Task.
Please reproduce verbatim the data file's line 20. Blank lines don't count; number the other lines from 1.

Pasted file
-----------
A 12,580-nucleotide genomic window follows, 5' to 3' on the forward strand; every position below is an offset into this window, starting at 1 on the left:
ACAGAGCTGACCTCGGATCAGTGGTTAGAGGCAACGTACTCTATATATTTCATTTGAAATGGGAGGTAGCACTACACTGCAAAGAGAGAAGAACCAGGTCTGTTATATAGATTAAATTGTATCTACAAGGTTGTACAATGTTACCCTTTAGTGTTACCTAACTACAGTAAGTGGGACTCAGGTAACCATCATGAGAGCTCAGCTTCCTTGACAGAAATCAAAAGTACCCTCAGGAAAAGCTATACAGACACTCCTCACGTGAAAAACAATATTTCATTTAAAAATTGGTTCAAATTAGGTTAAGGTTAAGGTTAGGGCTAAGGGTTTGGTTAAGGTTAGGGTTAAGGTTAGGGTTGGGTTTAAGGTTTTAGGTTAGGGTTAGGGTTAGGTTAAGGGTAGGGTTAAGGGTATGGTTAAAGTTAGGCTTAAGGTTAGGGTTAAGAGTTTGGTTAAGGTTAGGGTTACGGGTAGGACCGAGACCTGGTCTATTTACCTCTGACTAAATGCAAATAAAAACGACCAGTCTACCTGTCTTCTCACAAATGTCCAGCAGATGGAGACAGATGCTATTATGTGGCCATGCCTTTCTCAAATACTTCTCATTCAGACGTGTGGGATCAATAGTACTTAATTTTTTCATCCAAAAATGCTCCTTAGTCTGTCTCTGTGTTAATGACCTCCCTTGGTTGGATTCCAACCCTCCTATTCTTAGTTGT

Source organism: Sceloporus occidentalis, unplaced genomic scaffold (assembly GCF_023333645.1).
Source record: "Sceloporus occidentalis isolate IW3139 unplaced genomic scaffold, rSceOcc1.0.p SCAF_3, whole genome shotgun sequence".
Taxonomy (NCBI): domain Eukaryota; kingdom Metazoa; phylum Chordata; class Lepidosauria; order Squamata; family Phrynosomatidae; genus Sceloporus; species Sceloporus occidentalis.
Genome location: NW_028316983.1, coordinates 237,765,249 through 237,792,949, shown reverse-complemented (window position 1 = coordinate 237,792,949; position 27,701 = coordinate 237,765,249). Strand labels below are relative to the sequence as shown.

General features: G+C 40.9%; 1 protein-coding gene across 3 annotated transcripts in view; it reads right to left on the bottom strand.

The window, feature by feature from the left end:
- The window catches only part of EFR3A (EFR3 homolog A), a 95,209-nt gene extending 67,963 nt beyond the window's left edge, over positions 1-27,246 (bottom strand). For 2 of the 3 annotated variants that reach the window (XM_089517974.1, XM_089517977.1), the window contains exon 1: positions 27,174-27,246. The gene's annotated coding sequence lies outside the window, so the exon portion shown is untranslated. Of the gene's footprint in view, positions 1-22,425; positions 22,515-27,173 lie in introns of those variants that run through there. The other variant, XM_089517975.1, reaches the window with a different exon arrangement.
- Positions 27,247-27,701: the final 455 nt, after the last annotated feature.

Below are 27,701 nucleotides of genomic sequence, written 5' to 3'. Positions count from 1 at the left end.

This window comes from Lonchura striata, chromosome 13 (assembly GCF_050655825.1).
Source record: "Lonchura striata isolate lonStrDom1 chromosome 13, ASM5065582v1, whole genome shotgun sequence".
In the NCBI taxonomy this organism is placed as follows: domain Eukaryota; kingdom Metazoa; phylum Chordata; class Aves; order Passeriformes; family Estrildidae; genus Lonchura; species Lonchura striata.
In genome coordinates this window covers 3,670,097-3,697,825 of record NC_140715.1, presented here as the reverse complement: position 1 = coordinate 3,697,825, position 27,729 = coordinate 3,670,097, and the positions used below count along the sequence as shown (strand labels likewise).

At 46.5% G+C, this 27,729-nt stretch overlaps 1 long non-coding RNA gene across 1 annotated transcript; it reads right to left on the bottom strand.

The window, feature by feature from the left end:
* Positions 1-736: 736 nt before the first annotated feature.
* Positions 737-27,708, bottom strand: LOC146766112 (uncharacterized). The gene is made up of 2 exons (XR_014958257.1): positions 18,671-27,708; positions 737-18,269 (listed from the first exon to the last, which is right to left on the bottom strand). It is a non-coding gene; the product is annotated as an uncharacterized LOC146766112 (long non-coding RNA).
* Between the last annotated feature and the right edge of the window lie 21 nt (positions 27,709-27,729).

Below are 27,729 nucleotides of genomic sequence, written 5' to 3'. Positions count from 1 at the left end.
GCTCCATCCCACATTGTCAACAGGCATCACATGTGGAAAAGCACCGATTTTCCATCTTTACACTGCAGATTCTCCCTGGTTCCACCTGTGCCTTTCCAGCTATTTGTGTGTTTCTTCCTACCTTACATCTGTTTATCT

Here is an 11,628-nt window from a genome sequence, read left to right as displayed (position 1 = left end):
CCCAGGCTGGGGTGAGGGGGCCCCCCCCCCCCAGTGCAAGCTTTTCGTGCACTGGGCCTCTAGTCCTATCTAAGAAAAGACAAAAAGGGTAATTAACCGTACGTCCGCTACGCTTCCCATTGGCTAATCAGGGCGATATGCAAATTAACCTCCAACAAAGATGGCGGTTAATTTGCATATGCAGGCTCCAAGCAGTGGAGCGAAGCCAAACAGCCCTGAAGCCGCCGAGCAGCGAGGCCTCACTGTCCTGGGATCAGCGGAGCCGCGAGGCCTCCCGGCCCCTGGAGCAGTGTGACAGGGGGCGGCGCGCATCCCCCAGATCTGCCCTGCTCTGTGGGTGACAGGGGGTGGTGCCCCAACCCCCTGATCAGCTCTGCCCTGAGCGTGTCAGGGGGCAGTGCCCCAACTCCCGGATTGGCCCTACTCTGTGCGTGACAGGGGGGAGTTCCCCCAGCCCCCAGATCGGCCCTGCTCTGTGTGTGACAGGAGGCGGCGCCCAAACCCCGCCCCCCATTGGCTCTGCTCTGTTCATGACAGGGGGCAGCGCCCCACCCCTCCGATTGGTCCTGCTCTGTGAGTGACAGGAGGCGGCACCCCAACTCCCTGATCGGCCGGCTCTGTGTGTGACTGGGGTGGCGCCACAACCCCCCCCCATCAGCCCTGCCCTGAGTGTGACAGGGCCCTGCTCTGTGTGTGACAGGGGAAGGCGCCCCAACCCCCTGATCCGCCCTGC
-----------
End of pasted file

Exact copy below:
* Between the last annotated feature and the right edge of the window lie 21 nt (positions 27,709-27,729).